I'm reminded of a question from an actual British physics exam, which directed students to write a short story about what might happen if an ambulance had radio troubles. No mention of how radios work or what kind of troubles they might have; it was purely a "let's all pretend!" problem.

The guy who pointed it out, a physics teacher, was furious that they were killing his profession.

Kristopher said...

Carteach0: The tests were not for the students.

The feds are testing the schools. This school cheated.

Anonymous said...

Sabra, not to date myself, but I took the CATS when I was in TX public school. The best part was those of us who finished early were allowed to read at our desks.
LittleRed1

Don said...

You can justify almost anything if you say that, "in your mind," you were doing the right thing . . . . and also start from the assumption that the world is entirely subjective.

The problem is not how to justify your actions to yourself, but how to get all those bothersome other people who live outside your mind to accept your rationalizations instead of firing you and giving your job to a gun nut from Illinois.
(For example.)

Geodkyt said...

The problem is that you have failed lawyers enacting standardized testing for educatation majors.

And no one in the process with a QA engineering background -- becuase that's all these tests really are, QA tests.

As with the SAT or ASVAB, if you can "teach the test", then your test sucks. You can teach how to take the test in terms of tactics, but not "teach the test".

As with the SAT or ASVAB, your score may well not look anything like a academic grade.

Students aren't nuts and bolts (or jet turbine blades, or F22 airframes, or rocket nozzles -- all of which I have done QA process testing on. . . actually testing the testing of the production parts, so to speak), but we can apply additional factors to account for the human part of the equation, just as we do when trying to keep tester bias out of the picture on teh casting floor.

Real simple --

Create a question pool so large it is friggin' impossible for anyone without an eidetic memory to memorize it, or even a decent chunk of it.

Proctored testing not under the supervision of those who are directly answerable for the performance of the little golliwogs in the room at the time (you can proctor some other teacher's testing, but none of your own students).

Random assignment of sealed testing materials that cannot be determined which test version each is until the seal is broken.

NO answer sheets available at test site -- tests are sent in and graded offsite, preferrably with a blinding process in place.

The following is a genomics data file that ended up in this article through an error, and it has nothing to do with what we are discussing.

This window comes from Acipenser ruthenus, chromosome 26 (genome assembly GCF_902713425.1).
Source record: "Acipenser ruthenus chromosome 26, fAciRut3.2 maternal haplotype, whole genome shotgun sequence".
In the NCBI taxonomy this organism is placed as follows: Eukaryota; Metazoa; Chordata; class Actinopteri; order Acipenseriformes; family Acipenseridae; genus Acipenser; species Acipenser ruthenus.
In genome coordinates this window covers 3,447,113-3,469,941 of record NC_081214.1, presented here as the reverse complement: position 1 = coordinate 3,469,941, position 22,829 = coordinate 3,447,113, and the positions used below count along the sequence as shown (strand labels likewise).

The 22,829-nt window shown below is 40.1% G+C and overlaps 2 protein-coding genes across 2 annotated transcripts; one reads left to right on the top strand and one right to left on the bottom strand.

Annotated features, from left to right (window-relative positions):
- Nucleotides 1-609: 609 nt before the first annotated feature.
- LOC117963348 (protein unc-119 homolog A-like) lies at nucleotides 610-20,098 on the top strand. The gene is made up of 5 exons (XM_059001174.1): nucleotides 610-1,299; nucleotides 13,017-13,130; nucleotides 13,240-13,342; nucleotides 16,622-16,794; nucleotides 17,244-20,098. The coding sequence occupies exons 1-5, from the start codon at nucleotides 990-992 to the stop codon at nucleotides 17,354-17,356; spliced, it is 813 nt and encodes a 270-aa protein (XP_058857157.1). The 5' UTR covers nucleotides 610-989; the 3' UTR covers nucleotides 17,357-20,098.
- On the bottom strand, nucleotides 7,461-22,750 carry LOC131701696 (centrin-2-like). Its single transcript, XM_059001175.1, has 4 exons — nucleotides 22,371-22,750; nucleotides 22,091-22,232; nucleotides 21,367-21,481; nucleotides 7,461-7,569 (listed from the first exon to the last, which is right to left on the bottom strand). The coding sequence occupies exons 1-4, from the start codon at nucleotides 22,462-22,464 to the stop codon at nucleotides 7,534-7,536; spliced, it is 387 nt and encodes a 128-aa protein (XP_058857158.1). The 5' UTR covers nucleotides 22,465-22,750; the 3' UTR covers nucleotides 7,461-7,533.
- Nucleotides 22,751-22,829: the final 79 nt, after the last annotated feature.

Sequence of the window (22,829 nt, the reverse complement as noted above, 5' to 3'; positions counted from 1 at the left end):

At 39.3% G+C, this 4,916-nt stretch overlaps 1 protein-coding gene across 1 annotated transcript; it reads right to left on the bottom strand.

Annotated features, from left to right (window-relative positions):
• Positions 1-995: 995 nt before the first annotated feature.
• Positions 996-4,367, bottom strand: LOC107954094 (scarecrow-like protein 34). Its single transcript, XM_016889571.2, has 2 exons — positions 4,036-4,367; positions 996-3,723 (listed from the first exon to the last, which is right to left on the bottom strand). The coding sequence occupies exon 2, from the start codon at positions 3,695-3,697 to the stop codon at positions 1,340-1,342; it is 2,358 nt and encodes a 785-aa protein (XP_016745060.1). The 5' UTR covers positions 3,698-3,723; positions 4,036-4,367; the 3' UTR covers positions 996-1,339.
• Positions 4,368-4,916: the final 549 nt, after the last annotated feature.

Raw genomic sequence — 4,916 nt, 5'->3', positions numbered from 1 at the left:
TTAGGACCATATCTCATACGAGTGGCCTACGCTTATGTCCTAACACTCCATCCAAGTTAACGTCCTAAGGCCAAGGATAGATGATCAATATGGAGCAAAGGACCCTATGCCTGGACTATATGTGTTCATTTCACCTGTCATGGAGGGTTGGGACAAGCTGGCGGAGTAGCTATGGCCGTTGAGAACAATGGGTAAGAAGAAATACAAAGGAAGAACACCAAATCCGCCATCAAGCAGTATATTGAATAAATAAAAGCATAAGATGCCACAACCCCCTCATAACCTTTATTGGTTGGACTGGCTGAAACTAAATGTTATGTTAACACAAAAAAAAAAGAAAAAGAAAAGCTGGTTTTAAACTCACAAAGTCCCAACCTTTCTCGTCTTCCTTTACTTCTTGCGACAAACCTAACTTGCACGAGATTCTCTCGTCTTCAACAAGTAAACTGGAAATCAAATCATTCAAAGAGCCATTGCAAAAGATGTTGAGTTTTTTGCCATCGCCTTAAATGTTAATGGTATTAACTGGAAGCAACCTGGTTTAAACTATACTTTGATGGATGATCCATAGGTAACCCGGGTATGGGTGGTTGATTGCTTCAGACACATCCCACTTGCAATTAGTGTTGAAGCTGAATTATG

Run the damned test, follow that cohort for several years, and compare test results (on an individual, but anonymous, basis) to see how raw score test result "X" correlates to actual performance criteria "Y". Scale pass/fail criteria based on the resulting raw scores. If 90% of students who get 40% or more of the questions end up as high-performing students three years later, then 40% is a pretty damned good score. Arbitrarily setting a "Pass" score so it looks "right" to someone used to the ABCDF/90/80/70/60 "ten point scale" is stupid.

Implement the SAME DAMNED TEST each year, instead of changing it every year. (If you change it, it has to re-validated. Which means a certain percentage of randomly selected golliwogs might well be taking TWO standardized tests in a particular year, so the answers on the proposed test can be validated, whilst only using the already validated version in stats.)

I love the way "No Child Left Behind" works. Poorly constructed, never truly validated, tests; badly administered; used without any understanding; while the minimum passing scores get arbitrarily higher every year; AND the minimum pass rate for the collective population being analyzed gets higher every year (they seriously have it set at "100% pass rate" by 2014).

More proof people are simply monkeys with car keys.

Anonymous said...

Geodkyt - your analysis is impressive, but the more basic problem is that standardized subject testing is generally a bad idea in the first place, usually because it's not testing the main thing we want to know in the first place - beyond taking a test, can the person actually do useful shit with what they have learned?

professional certification testing often does employ complicated psychometric techniques like you suggest (drawn from psychological testing techniques instead of QA work), yet I consistently find unless the tests require the most "hands-on" skill demonstration possible for the field, they are shitty and useless guides to practical competence.

I can count on one hand the number of IT certifications that are worthwhile in terms of actually demonstrating a basic level of skill to an employer. They all require a hands-on demonstration portion.

sadly, the biggest obstacle to this is the sheer cost. Having a state require their English students to produce a novella, well-written technical report, or informative paper to progress to the next grade level and giving it even basic levels of reasonably impartial evaluation would make most budget hawks weep at the money expended to do this for relatively inexpensive disciplines like English.